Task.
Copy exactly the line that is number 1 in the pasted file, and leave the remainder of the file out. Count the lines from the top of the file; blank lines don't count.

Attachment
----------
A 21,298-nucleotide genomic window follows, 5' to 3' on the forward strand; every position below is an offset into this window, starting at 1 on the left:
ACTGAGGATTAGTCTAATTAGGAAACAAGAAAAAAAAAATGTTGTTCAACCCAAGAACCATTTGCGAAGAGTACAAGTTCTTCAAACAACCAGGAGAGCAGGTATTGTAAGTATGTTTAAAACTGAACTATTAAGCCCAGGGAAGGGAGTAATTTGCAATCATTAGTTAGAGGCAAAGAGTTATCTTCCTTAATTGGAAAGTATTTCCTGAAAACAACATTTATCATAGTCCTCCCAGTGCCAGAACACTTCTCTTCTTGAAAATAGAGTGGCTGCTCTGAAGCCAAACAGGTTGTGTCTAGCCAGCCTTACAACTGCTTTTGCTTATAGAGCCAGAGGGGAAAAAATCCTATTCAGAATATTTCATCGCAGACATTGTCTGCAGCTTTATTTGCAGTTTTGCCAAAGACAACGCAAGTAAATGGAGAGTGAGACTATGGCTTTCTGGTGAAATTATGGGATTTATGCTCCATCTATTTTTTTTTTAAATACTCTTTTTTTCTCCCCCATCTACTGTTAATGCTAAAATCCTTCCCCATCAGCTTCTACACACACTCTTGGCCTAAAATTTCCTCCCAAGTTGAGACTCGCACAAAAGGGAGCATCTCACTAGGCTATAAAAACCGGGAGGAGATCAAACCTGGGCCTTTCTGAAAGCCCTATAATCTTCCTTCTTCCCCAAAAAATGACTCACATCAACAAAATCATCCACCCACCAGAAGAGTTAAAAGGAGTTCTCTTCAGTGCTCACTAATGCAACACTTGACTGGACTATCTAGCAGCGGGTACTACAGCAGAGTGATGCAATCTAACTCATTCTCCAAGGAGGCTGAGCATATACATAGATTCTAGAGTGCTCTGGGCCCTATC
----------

A 21,298-nucleotide genomic window follows, 5' to 3' on the forward strand; every position below is an offset into this window, starting at 1 on the left: